Saturday July 4th, 2009

1. Well, this is what the rest of the career of Manny Ramirez looks like: the guy is more notorious than ever, which in today's culture just happens to mean he is more popular, "notoriety" having lost its true meaning. It was a very successful debut Friday night in San Diego for Ramirez as a confirmed user of a banned drug. Hitless? Yeah, so what? It was successful because Ramirez was cheered roundly by the thousands of Dodgers fans at Petco Park (Padres fans booed, but without much conviction, as if playing a role) and because Ramirez knew he got away with almost no accounting for his actions.

Ramirez did his 50 games, took a $7 million hit, kept silent for the most part and he is home free. He will not be called in front of Congress or the commissioner. We still don't know why he had an elevated level of testosterone or a female fertility drug in his system, whether he was a serial steroid user or had the unbelievably bad luck of getting caught the first time he sought help for his little "medical issue." We're still waiting for the first big league player to use his "mistake" as an opportunity to speak out for a drug-free game. Mark McGwire? Alex Rodriguez? Hello?

It won't be Ramirez. The road is clear ahead for him now. All the media talk about the "distractions" in the Dodger clubhouse is outdated nonsense, the walking-on-eggshells environment around the Giants with Barry Bonds no longer applicable because so many big stars have been tied to PEDs. Fans can't work up the anger anymore, and who can blame them?

It's on to just baseball now for Ramirez, and that success could take time. He looked different Friday night. His hair was longer, he appeared heavier, he wasn't wearing his mouthpiece and his swing was rustier. Ramirez missed pitches that in a week or two he should be crushing.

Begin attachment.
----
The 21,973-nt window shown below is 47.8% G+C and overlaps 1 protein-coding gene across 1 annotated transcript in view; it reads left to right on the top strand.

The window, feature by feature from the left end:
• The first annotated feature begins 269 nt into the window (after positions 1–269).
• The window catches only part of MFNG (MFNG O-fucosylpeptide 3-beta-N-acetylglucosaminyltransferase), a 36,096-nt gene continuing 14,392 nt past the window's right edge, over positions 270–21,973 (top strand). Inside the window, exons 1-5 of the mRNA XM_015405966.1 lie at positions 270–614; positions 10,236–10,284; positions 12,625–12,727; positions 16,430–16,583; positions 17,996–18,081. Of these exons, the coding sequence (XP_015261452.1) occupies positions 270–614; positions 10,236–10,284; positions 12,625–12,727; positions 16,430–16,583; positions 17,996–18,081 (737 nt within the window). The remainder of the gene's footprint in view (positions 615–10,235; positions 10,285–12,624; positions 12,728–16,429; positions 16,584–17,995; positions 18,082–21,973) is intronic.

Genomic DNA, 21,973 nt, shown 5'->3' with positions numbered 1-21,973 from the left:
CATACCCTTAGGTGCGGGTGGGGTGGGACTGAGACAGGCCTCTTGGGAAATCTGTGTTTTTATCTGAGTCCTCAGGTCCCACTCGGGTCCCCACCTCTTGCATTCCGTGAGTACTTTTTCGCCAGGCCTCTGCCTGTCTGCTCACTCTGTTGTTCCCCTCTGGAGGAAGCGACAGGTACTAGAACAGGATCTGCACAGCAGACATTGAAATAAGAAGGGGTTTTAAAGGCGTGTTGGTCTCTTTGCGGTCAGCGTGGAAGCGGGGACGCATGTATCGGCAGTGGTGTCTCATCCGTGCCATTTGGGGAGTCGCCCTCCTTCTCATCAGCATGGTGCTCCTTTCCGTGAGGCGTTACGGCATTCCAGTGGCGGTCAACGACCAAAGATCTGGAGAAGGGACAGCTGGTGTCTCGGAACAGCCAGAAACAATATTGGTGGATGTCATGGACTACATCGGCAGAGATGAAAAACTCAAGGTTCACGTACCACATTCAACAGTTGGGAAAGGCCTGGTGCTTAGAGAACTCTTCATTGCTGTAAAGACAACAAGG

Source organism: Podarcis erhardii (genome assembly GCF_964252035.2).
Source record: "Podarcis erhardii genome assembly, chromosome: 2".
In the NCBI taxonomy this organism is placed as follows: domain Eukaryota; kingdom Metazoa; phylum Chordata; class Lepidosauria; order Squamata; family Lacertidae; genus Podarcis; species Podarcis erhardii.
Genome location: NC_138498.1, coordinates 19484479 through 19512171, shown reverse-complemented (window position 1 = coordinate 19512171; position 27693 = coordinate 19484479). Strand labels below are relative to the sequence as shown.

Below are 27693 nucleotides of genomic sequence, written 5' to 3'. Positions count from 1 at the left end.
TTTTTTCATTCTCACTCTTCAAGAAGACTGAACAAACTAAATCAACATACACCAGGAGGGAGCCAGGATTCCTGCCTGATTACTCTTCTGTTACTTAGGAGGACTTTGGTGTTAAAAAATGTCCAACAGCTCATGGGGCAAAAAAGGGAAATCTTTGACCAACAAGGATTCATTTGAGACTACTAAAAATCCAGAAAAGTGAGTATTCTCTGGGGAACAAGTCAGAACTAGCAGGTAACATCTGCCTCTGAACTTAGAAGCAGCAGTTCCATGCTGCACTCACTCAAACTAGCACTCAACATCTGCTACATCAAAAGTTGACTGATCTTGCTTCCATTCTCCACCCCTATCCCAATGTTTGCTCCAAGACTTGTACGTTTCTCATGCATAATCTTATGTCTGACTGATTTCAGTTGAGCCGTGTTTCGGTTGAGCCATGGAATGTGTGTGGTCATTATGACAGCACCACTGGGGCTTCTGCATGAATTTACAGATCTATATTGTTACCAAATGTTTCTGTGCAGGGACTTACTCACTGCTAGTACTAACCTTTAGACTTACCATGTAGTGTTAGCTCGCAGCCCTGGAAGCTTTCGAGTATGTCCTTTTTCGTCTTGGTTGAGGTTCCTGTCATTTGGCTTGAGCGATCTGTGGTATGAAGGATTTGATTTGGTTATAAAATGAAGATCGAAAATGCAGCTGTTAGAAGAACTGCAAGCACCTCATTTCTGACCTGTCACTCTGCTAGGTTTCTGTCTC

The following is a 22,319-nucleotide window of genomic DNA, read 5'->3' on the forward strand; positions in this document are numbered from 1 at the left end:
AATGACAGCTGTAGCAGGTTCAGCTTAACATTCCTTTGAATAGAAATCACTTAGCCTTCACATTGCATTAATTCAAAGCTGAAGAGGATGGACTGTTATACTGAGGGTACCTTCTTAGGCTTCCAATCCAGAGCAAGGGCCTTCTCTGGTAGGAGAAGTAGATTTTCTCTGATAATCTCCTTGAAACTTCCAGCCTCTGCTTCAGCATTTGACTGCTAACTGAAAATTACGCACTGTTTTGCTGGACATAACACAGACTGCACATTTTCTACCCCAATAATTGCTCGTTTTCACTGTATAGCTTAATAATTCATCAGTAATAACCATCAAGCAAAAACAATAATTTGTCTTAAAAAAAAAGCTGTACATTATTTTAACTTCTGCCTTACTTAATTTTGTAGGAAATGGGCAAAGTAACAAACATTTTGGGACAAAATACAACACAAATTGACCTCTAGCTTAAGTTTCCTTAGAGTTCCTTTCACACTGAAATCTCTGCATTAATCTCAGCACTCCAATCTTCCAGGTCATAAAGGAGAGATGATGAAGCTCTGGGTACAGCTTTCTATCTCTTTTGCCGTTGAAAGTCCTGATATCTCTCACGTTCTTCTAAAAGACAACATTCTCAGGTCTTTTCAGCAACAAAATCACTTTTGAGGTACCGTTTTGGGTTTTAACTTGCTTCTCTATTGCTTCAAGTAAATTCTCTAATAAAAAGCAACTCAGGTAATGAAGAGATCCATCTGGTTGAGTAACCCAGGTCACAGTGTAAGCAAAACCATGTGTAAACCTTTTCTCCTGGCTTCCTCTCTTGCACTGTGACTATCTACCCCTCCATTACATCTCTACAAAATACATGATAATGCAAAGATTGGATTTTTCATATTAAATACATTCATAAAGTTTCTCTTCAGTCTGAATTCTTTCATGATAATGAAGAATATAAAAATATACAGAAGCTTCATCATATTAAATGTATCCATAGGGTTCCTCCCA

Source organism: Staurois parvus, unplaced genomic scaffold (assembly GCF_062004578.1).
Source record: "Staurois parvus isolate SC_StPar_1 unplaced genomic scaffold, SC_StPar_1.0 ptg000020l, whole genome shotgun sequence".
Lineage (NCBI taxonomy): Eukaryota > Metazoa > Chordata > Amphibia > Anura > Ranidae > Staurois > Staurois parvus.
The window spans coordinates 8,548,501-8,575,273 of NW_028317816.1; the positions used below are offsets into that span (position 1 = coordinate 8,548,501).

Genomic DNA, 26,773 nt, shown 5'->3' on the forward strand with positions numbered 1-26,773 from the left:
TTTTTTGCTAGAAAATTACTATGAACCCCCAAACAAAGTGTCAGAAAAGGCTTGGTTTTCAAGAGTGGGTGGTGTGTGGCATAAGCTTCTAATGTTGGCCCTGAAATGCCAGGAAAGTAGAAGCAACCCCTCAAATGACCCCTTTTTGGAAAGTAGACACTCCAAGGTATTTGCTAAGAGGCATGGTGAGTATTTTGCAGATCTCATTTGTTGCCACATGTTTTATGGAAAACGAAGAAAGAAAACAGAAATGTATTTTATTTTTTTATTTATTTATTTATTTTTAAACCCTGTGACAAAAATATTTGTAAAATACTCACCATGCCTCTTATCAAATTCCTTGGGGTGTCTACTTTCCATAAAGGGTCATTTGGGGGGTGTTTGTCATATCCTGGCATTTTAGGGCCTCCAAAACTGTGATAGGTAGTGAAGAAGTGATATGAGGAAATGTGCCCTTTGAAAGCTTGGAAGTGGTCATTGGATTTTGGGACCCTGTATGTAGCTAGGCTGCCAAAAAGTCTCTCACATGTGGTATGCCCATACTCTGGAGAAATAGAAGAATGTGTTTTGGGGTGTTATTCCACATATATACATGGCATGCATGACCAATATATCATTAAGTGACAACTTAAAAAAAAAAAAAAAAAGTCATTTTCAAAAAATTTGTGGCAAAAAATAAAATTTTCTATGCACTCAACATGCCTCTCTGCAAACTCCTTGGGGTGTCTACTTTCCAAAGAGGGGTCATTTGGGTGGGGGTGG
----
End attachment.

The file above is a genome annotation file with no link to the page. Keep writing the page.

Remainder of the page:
Dodgers manager Joe Torre pulled Ramirez in the sixth inning with a healthy lead, and maybe we will see more of Ramirez grabbing some pine. He turned 37 years old during his suspension. There are only five active players that old who have played enough to qualify for the batting title, and two of them are hitting under .200 (Jason Giambi and Brian Giles. The others are Raul Ibanez, Chipper Jones and Jim Thome).

Will Ramirez, now busted, act more like his baseball age? Or will he continue to be a hitting savant bucking the trend of baseball skewing younger? We just don't know, in part because even with a failed test, we don't know the extent of Ramirez's PED use. On Friday night, and for the foreseeable future, most people didn't care, either.

2. It's hard to make much sense of the fluky season by Mets third baseman David Wright, who has hit only five home runs, struck out a ton, and has a ridiculous .448 batting average on balls he puts into play. Wright did admit, however, that the spaciousness of Citi Field, his home ballpark, has caused a slight change to his approach.

"On counts like 2-0, 3-1, you're less likely to just zone in on one spot to really turn on something," Wright said.

It's the Petco Park effect all over: you can hit a ball square and it still might not go out, so why bother trying? "So you'll take your line drives in those situations and use the field," Wright said. "The outfield is so big you can drop hits in front of outfielders and balls in the gap are more likely to be doubles and triples."

Wright has three home runs at home and two on the road.

3. Remember when people put stock into being in first place on the Fourth of July? That was a couple of expansions and an expanded playoff format ago. Does it still hold true in a six-division world? Well, no. Some numbers on what it means to hold at least a share of a playoff spot on July 4 this decade:

• Of the 75 teams holding at least a share of a playoff spot, 42 actually made the playoffs, a 56 percent conversion rate, and that's after seven of eight leaders converted last year. Looking at 2000-08 division leaders only, they were slightly better: 65 percent.

• Since 2000, every franchise has held a playoff spot on the Fourth of July except four: the Orioles, Marlins, Astros and Pirates.

• Now the flip side: huge comebacks after the Fourth of July are rare. Only three teams, all of them from the AL, have been more than six games out of playoff spot on the Fourth and wound up in the postseason: the 2006 Twins (nine games out of the Central), the 2007 Yankees (eight out of the wild card) and the 2001 Athletics (eight out of the wild card).

The bottom line: the adage doesn't work as well any more. The races are still very much up for grabs among 23 of the 30 teams. Only the Orioles, Royals, Indians, Athletics, Nationals, Padres and Diamondbacks (all of whom are more than six games out of a spot) are essentially done. We've played half a season to eliminate just seven teams. It's a happy Fourth of July for almost every club in baseball.

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